The future of the business meeting

Image by Alexandra_Koch from Pixabay

By Michelle van Schouwen

Remember the meeting? Before COVID-19, a group of people might sit – or, where efficiency was particularly prized, stand – in a room and hash out one business matter or another. Maybe a vendor would come to your office and try to sell you something, or a project team would (hopefully) move a process forward.

Well, no more. Remote work and the virus have put an end, for now, to doughnuts, handshakes and tight in-person gatherings. But what will happen when the pandemic fades? Will the in-person meeting regain its place in the business day?

My take is that remote work, continued fear of this and other contagions, the desire for efficiency, financial constraints, and growing environmental consciousness will combine to make the traditional meeting a smaller component of the typical small business day. It won’t disappear, but the current crisis will become an opportunity to “right-size” the traditional meeting.

We have the technologies, from virtual meeting software to simple instant messaging, to render many prolonged in-room gatherings unnecessary. If all the participants are in a single location, sure, they may gather. But in the increasingly common case in which people are working from home, or when they are coming from another organization, the question may become “Why bother?”. Is it worth two hours or a day to transport oneself to visit in person?

Sometimes, admittedly, an in-person meeting just feels better than a remote one. I have trouble imagining sales meetings being as effective over, say, Zoom, as sitting across from the prospect, but maybe I’m wrong. Maybe that’s simply because the prospect will find it easier to end a virtual meeting sooner, making it clearer that the “need to buy” simply wasn’t there.

The future of conferences

And conferences, a model which has been under stress for years, with tighter budgeting of time and money, will have to offer particular promise to justify being physical rather than virtual. As a small business owner, you probably already eye any fly-in conference carefully, making sure it’s worth your or your employees’ time and your company’s money. My bet is that the conference industry will be working hard to stay relevant in the age of the virtual gathering.

Even though people often enjoy gathering, and may have good reasons to do so, more often the efficiency of a virtual meeting will win out. Small business owners should leverage the opportunity to conduct more meetings online. Further, we will be wise to fully employ their merits. For example, ideally, only one person can speak at a time, and time-wasters such as long personal stories become more clearly awkward onscreen. No one has to travel through rain, snow or traffic, meaning fewer people should be late to arrive. You can reduce costs, and save time. And during flu – or COVID – season, we’ll have less reason to dread these get-togethers. (I used to meet in person with a dozen or more people a week, and always kept hand sanitizer with me. That and keeping my hands away from my face still didn’t protect me from many meeting-incurred colds and flus.)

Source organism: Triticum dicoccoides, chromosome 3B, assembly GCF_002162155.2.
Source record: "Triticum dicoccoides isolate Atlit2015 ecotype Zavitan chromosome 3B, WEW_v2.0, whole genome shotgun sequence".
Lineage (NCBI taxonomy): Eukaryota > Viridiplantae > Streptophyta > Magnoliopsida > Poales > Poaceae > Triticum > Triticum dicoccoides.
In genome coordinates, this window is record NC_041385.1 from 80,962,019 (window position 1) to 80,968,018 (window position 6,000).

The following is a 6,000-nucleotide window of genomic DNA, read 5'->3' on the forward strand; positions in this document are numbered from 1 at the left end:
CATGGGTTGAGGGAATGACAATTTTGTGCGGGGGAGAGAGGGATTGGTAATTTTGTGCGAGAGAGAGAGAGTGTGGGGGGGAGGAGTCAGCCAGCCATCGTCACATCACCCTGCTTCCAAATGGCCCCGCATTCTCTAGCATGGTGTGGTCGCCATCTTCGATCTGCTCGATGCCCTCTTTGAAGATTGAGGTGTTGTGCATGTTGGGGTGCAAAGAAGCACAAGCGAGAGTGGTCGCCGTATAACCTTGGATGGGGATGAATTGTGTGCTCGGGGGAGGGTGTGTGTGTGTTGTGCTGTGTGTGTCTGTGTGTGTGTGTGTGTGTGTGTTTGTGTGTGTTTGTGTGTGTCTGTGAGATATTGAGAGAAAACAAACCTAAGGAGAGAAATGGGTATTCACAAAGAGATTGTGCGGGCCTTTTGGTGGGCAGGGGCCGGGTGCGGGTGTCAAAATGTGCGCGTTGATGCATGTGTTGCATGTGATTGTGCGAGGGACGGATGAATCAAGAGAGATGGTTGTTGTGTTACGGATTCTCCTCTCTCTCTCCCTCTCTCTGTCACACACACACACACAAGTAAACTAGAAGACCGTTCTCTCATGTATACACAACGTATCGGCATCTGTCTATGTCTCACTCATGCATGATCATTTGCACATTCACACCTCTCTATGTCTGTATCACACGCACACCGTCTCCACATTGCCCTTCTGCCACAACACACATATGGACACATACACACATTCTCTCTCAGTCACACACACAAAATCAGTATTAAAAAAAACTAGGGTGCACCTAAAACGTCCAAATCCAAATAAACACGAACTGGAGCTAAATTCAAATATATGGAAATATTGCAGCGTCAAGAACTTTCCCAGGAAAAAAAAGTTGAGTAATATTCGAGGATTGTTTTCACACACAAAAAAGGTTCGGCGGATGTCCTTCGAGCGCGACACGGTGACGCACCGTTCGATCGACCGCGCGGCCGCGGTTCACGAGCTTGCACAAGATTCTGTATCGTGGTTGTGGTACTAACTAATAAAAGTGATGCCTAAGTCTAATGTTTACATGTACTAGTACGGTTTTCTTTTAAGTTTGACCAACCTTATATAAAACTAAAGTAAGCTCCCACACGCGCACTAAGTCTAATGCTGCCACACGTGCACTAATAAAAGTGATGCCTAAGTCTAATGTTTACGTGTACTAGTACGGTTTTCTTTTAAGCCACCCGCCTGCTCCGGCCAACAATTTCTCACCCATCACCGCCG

Another advantage of the in-person meeting becoming rarer is that the very act of HAVING one can be made more special. A meeting can be an occasion, rather than an everyday annoyance. Collaboration, in-person mentoring and brainstorming will be the highlight of the week, rather than one of ten or twenty gatherings in a row. A personal sales meeting can be treated as a real opportunity to create partnership, not just another time-sucking supplicant at the door.

Most of all, you can savor the extra hours you’ve collected. For now. As every small business owner knows, they will fill fast enough.


Michelle van Schouwen enjoys an “Act 2” career as principal of Q5 Analytics, providing advocacy and communications for climate change mitigation and adaptation. See Q5  For 32 years, Michelle was president of van Schouwen Associates, LLC (vSA), a B2B marketing company. In 2017, van Schouwen Associates was acquired by Six-Point Creative Works, Inc.  of Springfield, MA. Michelle is available for speaking engagements on topics including her new work on climate crisis mitigation and Florida coastal water issues. She speaks to business and student groups about marketing launches and entrepreneurship and works with start-ups to support their development.

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